The powerful vs the weak. The winners vs the losers. The “good” vs the “bad”. Which side of these stories do we know better?

A couple of days ago, a friend of mine called me on Skype. She had recently attended a conference about global issues in her hometown, and wanted to talk to me about her experience.

“How was it?” I asked her as soon as our Skype connected.

“It was going great, but…” she answered.

“But?” I questioned back.

“At one point, I had to push back down my urge to scream and leave the room!” she exclaimed. “It was the longest twenty minutes I have spent so far in my life, gripping the side of my chair to prevent myself from saying or doing anything stupid.”

“What!? What happened?” I asked her wondering what could have possibly made my friend so angry.

Considering the fact that she is one of the kindest and friendliest person I know, her sudden outburst took me by surprise.

Continuing to talk with my friend, I found out that a workshop she had hoped to attend was already full by the time she got to the conference. She had dashed into one of the first rooms she saw that was still open, settling down into an empty seat towards the back of the room. Only when the workshop officially began did my friend look up to the screen behind the main speaker, realizing for the first time what this particular workshop she had rushed into was all about.

“When I found out that the woman standing in front was from an organization that spread awareness about problems with past and modern slavery, I was actually very curious to find out more,” she said.

“Then why did you end up getting so emotional?” I asked her.

“My curiosity gradually faded, frustration replacing its place as the woman continued to talk. The information she was presenting seemed… incorrect… Because I am not an expert about the topic, I wasn’t able to question her right then and there. On the other hand, I felt as though something was off compared to what I found out when I was researching for a school project before,” my friend told me.

Coming back home, my friend had done a little bit of research on her own.

“Many of the things they presented were actually old information!” my friend exclaimed. “The organization only used evidence that supported the message they wanted to get across, ignoring information about the opposite side that is also as important to consider!”

While everyone else listened to the speaker and watched a documentary that followed very intently, getting very emotional and heated up about the topic at the end, my friend had sat there, frozen in place. “This is wrong,” she thought.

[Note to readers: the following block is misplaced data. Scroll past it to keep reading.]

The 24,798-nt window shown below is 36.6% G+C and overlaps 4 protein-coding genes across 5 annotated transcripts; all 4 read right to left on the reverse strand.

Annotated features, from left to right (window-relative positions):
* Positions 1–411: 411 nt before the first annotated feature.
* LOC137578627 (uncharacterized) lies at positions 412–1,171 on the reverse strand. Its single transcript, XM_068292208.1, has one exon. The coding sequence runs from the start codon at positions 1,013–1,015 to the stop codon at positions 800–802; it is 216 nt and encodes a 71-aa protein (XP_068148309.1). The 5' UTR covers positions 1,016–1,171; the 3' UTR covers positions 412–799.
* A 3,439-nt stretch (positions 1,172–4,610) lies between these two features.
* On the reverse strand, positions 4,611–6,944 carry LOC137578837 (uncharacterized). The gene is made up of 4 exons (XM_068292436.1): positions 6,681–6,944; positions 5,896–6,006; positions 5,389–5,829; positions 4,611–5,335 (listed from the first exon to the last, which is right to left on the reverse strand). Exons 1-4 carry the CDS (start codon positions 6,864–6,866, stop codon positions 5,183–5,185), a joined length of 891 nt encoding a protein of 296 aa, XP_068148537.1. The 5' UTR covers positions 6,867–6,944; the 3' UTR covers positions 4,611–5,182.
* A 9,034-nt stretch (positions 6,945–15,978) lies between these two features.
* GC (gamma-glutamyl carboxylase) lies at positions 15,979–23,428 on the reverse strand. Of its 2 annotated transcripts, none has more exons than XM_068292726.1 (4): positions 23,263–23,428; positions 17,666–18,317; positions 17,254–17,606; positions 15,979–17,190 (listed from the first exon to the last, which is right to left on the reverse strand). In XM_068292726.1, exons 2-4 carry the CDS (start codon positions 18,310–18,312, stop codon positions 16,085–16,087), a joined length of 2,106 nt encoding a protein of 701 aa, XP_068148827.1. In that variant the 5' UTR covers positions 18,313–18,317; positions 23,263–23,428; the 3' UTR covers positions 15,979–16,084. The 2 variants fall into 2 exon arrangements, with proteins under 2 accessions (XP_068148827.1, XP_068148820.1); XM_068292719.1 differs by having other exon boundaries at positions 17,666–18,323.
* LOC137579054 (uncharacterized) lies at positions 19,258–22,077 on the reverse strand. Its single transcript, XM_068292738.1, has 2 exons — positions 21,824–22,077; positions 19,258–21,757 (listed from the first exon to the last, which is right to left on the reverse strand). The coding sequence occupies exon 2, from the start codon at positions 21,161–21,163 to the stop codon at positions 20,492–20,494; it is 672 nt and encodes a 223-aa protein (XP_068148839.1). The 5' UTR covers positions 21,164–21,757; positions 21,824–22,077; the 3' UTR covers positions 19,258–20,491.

As international students, my friend and I have both had the chance to hear, learn, and analyze different opinions about global issues. We are both open to new perspectives, even if that perspective is the complete opposite of what we believe or something to do with a sensible topic about where we come from. We have learned about the importance of being able to respect everyone’s thoughts through our daily interactions with classmates from all around the world as well as in class. My friend’s experience not only shocked her, but also shocked me. An organizations big enough to be asked to lead a workshop at a conference presenting inaccurate information? That is just unacceptable. Extending this out, my friend and I wonder… Is this the reason why so many countries cannot get along in the current world? If countries could respect each other’s history, how different would our world be?

The powerful vs the weak, the winner vs the loser, and the good guy vs the bad guy, they all matter. Living in a biased world, it is up to each and every one of us to go out there on our own, to put effort into finding out both sides of stories. This story is just one side of the story right? Considering the fact that I was not the one that actually attended this workshop at the conference, I now wonder if there are any reasons or explanations that could explain why the organization presented the information they presented. I guess I will have to do some research to find out!

Share on FacebookTweet about this on TwitterShare on Google+Pin on PinterestShare on StumbleUponShare on TumblrShare on LinkedInShare on RedditEmail this to someone